My Fair Lady Review

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by AVForums Dec 5, 2011 at 6:51 PM

    My Fair Lady Review

    Over the last year or so, we’ve been pretty well served with the release of big screen musicals on Blu-ray. Julie Andrews has run up the hill in that Alpine pasture, Mitzi Gaynor has washed that man right out of her hair and Natalie Wood has found that there’s a place for her – all on the High Definition format.

    As the classic musicals add to our collections we’re now treated to that fairest lady of all, ‘My Fair Lady’, on American Region free Blu-ray. Adapted from George Bernard Shaw’s ‘Pygmalion’ into a stage musical in the late 1950’s, the movie version danced all night at the 1964 Oscars and waltzed off with 8 Academy Awards, including Best Picture.

    In this day of cutting edge CGI, pulse pounding car chases, deafening gun fights and push button instant gratification it’s still wonderful to watch a movie with such visual flair in its costume and set design – as well as immense charm and humour. That’s not to mention a brace of memorable musical numbers that have become standards over the years that sound just as fresh today as they did upon first hearing.

    The tale of the working class London flower seller, Eliza Dolittle (Audrey Hepburn), taken on as a project by the arrogant Professor Higgins (Rex Harrison), who attempts to turn her into a sophisticated lady through elocution and deportment tuition. However, when the humble flower girl blossoms into the toast of London’s elite, her teacher learns a lesson or two himself – not least of which is that he becomes ‘accustomed to her face’.

    While that might sum the story up in a nutshell, there’s all kinds of richness working in this musical. Julie Andrews had made the part of Eliza her own on Broadway, but Producer Jack L. Warner didn’t want her for the movie. Instead he cast ‘gamine’ Audrey Hepburn in the role, who delivered a certain warmth as well as a Cockney accent of which Dick van Dyke would have been proud. By Hollywood standards, it must have sounded pretty authentic. As Eliza moves from grubby street seller, her transition into a poised, refined woman is quite stunning. Ms Hepburn’s natural beauty shines through here in a way in which Julie Andrews (though loverly) could never have competed.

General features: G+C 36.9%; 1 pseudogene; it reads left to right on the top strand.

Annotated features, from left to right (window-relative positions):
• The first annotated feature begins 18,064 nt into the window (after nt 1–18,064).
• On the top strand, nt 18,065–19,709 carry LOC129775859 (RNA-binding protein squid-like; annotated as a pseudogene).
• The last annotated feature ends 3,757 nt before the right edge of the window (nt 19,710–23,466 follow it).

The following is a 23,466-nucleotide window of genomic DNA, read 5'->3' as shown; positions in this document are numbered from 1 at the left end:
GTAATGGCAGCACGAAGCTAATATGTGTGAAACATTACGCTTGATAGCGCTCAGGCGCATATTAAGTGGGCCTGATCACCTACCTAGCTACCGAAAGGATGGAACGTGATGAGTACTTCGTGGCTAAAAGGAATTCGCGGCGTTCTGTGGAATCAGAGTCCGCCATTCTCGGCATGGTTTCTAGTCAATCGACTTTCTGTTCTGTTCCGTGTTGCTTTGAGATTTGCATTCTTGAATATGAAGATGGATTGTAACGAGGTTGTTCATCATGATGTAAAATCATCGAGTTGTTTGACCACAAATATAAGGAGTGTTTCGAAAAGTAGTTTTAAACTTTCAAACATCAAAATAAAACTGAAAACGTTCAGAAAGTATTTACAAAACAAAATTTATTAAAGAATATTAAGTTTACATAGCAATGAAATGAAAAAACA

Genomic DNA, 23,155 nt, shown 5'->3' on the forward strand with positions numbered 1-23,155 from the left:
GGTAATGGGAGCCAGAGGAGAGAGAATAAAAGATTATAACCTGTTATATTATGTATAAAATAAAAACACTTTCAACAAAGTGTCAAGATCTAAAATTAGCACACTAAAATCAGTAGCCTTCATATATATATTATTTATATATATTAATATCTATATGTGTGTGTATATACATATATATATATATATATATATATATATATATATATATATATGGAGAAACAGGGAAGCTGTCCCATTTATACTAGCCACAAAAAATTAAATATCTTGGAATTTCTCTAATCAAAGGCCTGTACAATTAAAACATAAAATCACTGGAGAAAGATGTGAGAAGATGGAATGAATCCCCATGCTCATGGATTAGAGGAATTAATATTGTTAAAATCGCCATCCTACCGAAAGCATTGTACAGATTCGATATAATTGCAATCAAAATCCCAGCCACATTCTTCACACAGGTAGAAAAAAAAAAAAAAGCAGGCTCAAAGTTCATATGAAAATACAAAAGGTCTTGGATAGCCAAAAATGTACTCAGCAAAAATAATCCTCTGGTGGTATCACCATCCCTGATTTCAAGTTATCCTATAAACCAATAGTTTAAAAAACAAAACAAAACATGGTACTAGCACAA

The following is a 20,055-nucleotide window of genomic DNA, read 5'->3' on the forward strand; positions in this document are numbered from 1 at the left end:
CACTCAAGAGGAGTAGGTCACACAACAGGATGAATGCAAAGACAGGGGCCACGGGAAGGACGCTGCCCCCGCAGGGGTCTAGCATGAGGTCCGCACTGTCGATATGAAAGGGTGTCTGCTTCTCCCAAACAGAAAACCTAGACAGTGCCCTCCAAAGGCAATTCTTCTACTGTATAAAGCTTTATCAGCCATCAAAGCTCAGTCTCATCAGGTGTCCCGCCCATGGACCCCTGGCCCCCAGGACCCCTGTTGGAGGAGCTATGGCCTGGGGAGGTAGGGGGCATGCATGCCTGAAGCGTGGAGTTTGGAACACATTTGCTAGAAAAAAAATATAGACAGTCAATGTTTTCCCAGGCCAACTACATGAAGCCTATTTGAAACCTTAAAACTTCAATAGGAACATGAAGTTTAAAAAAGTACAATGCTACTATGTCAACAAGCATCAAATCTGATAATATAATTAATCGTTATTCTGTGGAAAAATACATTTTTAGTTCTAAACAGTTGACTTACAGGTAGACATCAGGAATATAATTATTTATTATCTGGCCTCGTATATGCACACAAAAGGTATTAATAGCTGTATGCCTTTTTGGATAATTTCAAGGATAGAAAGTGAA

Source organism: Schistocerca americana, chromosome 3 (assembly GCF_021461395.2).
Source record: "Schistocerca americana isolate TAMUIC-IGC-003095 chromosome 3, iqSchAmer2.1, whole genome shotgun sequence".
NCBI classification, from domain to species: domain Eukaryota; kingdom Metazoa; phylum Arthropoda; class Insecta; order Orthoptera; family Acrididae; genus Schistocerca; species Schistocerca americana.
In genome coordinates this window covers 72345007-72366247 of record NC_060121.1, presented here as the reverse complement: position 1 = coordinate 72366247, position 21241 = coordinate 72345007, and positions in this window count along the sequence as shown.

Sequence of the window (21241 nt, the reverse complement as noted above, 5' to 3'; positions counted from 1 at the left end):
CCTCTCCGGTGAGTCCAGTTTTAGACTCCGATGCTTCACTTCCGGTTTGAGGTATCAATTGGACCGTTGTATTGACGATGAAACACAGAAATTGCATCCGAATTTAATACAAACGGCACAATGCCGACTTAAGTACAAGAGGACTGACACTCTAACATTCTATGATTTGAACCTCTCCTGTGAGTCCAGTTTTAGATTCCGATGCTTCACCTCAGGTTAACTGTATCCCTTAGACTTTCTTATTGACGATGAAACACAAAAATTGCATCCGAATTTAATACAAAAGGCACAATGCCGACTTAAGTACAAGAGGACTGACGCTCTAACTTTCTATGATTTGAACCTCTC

Warner also didn’t want Rex Harrison to reprise the role of Professor Higgins as he felt he was too old to provide the ‘love interest’ for Ms Hepburn, so he offered the part to Peter O’Toole instead. When O’Toole’s fee became too rich for Warner’s blood, Harrison campaigned for the role and won it by sending a recent photo of himself minus his toupee to the movie Mogul. It’s hard now to imagine anyone other than Harrison in the role.

    The role of Eliza’s father, Alfred, went to the great Stanley Holloway who had played the part on the stage. He brings such life force to the character and his musical numbers such as ‘With a Little bit of luck’ and ‘I’m getting married in the morning’ provide a real ‘tour de force’ for the production.

    The part of Colonel Pickering fits old stager Wilfred Hyde-White like a glove. His immense good breeding and niceness of character make him a perfect foil for Higgins’ brash, self centred pomposity.

    Anyone who has never seen ‘My Fair Lady’ before will no doubt have the pleasure of hearing the songs playing over and over again in a mind loop thereafter. For the last week, I’ve been trying to blot out ‘On the Street where you Live’, ‘I could have danced all night’ and others as I’ve tried to concentrate on editing films for corporate clients. Particularly annoying when you’re trying to cut to the beat of a piece of music. But that’s the effect that the musical numbers have. They get right inside your brain – simply because they are so well written and performed.

    Directed with a firm hand by George Cukor, ‘My Fair Lady’ makes good use of the full widescreen stage. As much of the action takes place within Higgins’ home, it seems odd that widescreen was the format of choice, but the Covent Garden set and the Ascot enclosure fill it in an eye pleasing way. It’s a very beautiful looking film and such a terrible shame that it was allowed to deteriorate until its condition was discovered in the early 1990’s. A remarkable restoration was undertaken by Robert Harris and his team, resulting in the 1994 re-release with a mass of work being done to pull it back from the edge of extinction.

    That was 17 years ago, so you’d now expect it to have been tidied up using the digital restoration techniques that have emerged in the intervening years, so that its Blu-ray release would be as beautiful as Ms Hepburn. For more on this, please see the Picture quality section of this review – and don’t get your hopes up too high.

    All in all, we have a multi-Oscar winning movie that deserves to be treated like a lady. What can be said that an exasperated arm gesture can’t communicate more effectively?

    It would appear that it’s a mistake to care.

    The Rundown

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